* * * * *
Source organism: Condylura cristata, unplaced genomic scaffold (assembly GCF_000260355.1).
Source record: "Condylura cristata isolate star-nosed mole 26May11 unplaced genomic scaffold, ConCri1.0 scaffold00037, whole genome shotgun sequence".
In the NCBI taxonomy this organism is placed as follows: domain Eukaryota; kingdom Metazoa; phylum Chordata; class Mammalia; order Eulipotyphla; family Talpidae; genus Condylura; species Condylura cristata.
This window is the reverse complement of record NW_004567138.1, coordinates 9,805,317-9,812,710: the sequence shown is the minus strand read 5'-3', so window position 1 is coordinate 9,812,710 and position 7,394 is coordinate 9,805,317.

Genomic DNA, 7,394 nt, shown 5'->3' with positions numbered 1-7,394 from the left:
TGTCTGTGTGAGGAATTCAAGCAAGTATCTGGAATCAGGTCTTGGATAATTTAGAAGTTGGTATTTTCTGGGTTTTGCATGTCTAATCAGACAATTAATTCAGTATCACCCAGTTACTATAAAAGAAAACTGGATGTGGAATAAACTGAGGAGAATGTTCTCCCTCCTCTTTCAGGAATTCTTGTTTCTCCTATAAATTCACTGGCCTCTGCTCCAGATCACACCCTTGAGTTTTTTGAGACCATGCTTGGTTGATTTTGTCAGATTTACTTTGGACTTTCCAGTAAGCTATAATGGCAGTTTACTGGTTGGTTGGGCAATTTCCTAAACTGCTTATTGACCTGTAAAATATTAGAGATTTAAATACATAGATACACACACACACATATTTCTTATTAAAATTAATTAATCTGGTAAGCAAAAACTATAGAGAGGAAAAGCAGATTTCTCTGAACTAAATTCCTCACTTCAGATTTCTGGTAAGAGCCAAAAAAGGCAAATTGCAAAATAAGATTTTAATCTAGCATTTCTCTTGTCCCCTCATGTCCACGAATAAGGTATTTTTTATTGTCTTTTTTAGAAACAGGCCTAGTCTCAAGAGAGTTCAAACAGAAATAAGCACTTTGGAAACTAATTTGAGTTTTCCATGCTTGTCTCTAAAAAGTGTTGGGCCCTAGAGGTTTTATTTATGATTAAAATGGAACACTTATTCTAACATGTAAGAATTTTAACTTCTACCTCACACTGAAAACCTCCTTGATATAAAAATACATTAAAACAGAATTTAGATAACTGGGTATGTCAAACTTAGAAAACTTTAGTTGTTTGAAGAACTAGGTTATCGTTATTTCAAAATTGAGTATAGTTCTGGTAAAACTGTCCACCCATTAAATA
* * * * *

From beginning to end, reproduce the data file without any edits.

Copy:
Source organism: Condylura cristata, unplaced genomic scaffold (assembly GCF_000260355.1).
Source record: "Condylura cristata isolate star-nosed mole 26May11 unplaced genomic scaffold, ConCri1.0 scaffold00037, whole genome shotgun sequence".
In the NCBI taxonomy this organism is placed as follows: domain Eukaryota; kingdom Metazoa; phylum Chordata; class Mammalia; order Eulipotyphla; family Talpidae; genus Condylura; species Condylura cristata.
This window is the reverse complement of record NW_004567138.1, coordinates 9,805,317-9,812,710: the sequence shown is the minus strand read 5'-3', so window position 1 is coordinate 9,812,710 and position 7,394 is coordinate 9,805,317.

Genomic DNA, 7,394 nt, shown 5'->3' with positions numbered 1-7,394 from the left:
TGTCTGTGTGAGGAATTCAAGCAAGTATCTGGAATCAGGTCTTGGATAATTTAGAAGTTGGTATTTTCTGGGTTTTGCATGTCTAATCAGACAATTAATTCAGTATCACCCAGTTACTATAAAAGAAAACTGGATGTGGAATAAACTGAGGAGAATGTTCTCCCTCCTCTTTCAGGAATTCTTGTTTCTCCTATAAATTCACTGGCCTCTGCTCCAGATCACACCCTTGAGTTTTTTGAGACCATGCTTGGTTGATTTTGTCAGATTTACTTTGGACTTTCCAGTAAGCTATAATGGCAGTTTACTGGTTGGTTGGGCAATTTCCTAAACTGCTTATTGACCTGTAAAATATTAGAGATTTAAATACATAGATACACACACACACATATTTCTTATTAAAATTAATTAATCTGGTAAGCAAAAACTATAGAGAGGAAAAGCAGATTTCTCTGAACTAAATTCCTCACTTCAGATTTCTGGTAAGAGCCAAAAAAGGCAAATTGCAAAATAAGATTTTAATCTAGCATTTCTCTTGTCCCCTCATGTCCACGAATAAGGTATTTTTTATTGTCTTTTTTAGAAACAGGCCTAGTCTCAAGAGAGTTCAAACAGAAATAAGCACTTTGGAAACTAATTTGAGTTTTCCATGCTTGTCTCTAAAAAGTGTTGGGCCCTAGAGGTTTTATTTATGATTAAAATGGAACACTTATTCTAACATGTAAGAATTTTAACTTCTACCTCACACTGAAAACCTCCTTGATATAAAAATACATTAAAACAGAATTTAGATAACTGGGTATGTCAAACTTAGAAAACTTTAGTTGTTTGAAGAACTAGGTTATCGTTATTTCAAAATTGAGTATAGTTCTGGTAAAACTGTCCACCCATTAAATA